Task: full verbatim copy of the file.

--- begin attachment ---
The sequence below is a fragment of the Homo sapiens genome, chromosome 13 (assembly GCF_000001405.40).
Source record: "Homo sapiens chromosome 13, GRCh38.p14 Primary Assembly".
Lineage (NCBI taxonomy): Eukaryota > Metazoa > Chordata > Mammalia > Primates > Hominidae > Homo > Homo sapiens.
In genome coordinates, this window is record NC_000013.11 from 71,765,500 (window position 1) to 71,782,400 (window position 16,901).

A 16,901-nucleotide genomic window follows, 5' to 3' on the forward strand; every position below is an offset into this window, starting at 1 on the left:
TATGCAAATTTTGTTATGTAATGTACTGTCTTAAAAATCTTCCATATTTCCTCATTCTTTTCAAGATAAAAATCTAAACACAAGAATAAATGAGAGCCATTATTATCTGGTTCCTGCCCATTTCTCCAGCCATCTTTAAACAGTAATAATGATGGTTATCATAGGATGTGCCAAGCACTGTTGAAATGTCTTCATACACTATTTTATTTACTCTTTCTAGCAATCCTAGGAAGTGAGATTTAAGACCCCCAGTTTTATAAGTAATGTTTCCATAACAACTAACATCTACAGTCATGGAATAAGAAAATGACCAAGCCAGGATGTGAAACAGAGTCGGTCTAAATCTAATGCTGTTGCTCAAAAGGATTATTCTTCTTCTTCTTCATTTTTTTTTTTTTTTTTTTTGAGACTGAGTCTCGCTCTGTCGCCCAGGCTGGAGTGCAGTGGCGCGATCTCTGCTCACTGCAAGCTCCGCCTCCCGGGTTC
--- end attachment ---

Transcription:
The sequence below is a fragment of the Homo sapiens genome, chromosome 13 (assembly GCF_000001405.40).
Source record: "Homo sapiens chromosome 13, GRCh38.p14 Primary Assembly".
Lineage (NCBI taxonomy): Eukaryota > Metazoa > Chordata > Mammalia > Primates > Hominidae > Homo > Homo sapiens.
In genome coordinates, this window is record NC_000013.11 from 71,765,500 (window position 1) to 71,782,400 (window position 16,901).

A 16,901-nucleotide genomic window follows, 5' to 3' on the forward strand; every position below is an offset into this window, starting at 1 on the left:
TATGCAAATTTTGTTATGTAATGTACTGTCTTAAAAATCTTCCATATTTCCTCATTCTTTTCAAGATAAAAATCTAAACACAAGAATAAATGAGAGCCATTATTATCTGGTTCCTGCCCATTTCTCCAGCCATCTTTAAACAGTAATAATGATGGTTATCATAGGATGTGCCAAGCACTGTTGAAATGTCTTCATACACTATTTTATTTACTCTTTCTAGCAATCCTAGGAAGTGAGATTTAAGACCCCCAGTTTTATAAGTAATGTTTCCATAACAACTAACATCTACAGTCATGGAATAAGAAAATGACCAAGCCAGGATGTGAAACAGAGTCGGTCTAAATCTAATGCTGTTGCTCAAAAGGATTATTCTTCTTCTTCTTCATTTTTTTTTTTTTTTTTTTTGAGACTGAGTCTCGCTCTGTCGCCCAGGCTGGAGTGCAGTGGCGCGATCTCTGCTCACTGCAAGCTCCGCCTCCCGGGTTC